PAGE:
Tim Montgomerie at ConservativeHome offers some shrewd insights into a batch of three polls in the last 24 hours which all show the Lib Dems trailing and Labour closing ground on the Tories. According to Ipsos MORI the gap between the two main parties is down to 2 points – and this is before Labour has a new leader and the public sector cuts begin in earnest.
Yet the line in the MORI poll that jumped out at me was one implying the public may still be utterly naive in their expectations of the deficit reduction programme – and its real impact on people’s lives. Read more
David Cameron’s trip to India is the biggest diplomatic gamble of his premiership. He’s packed a plane with the cream of the cabinet and British business. It’s a bold play, but there’s a clear danger of overreaching. Here are some elephant traps for team Cameron:
1. Kashmir The quickest way to turn a charm offensive into a diplomatic fiasco. The basic rule: British ministers should say nothing. Don’t dare criticise, offer to help, or link bringing peace to tackling terrorism. Stray words have consequences. Just ask Robin Cook, Jack Straw, David Miliband and the Queen. Harold Wilson was also given the silent treatment by Indira Ghandi after giving some unsolicited advice on Pakistan. This isn’t just a Labour problem. Sayeeda Warsi, minister without portfolio, has already had a scrape with the Indian media for having the temerity to suggest that Britain should “play its due role” bringing peace to Kashmir. The Foreign Office didn’t show much sympathy for her views.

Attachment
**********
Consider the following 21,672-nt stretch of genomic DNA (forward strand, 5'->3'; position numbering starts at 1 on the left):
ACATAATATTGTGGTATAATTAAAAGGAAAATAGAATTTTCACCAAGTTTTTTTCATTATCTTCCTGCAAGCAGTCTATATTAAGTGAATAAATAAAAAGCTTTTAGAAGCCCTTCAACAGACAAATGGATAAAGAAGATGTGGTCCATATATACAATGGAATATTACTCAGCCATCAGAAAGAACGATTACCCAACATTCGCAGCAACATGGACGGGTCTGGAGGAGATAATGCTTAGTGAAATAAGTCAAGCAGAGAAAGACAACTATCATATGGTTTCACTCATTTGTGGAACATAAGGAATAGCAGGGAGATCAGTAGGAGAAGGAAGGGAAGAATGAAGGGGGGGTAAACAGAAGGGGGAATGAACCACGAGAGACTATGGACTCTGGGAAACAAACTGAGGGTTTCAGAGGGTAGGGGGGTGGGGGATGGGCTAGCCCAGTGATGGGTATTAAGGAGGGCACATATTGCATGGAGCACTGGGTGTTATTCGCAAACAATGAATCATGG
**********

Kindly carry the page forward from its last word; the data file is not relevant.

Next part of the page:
2. Poverty Terrible. More poor people than anywhere on earth. But not worth mentioning too loudly. Talk about the New India instead. Mention the aid review. A patronising tone is fatal. Definitely don’t say anything like this: “Parts of Soweto look like a paradise compared to that [Delhi slum].” Or this, from the same UK opposition leader: “This is the real contrast. You can see in the background the big buildings of new India, the smart financial centre. But here is a reminder of how deep the poverty is in this country….the huge squalor.” It may be right. But probably not wise to repeat it, prime minister. Read more
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It is hard to imagine David Cameron delivering a more flattering speech in Ankara. His paean to Turkey’s place in Europe even included a smattering of Turkish phrases, which will have greatly impressed my Turkish grandmother watching at home. (It was a decent try, if lacking a bit of practice.)
On the political front, he tackled all the increasing number of areas where Britain is at odds with Turkey as gently as possible. He even included the extraordinary line that Turkey was the European country with “the greatest chance of persuading Iran to change course on nuclear policy”. Given they voted against toughening up UN sanctions on Iran earlier this month – which is Britain’s attempt to at persuasion – that is quite a claim.
Even so, the lovebombing will only go so far in Ankara. Read more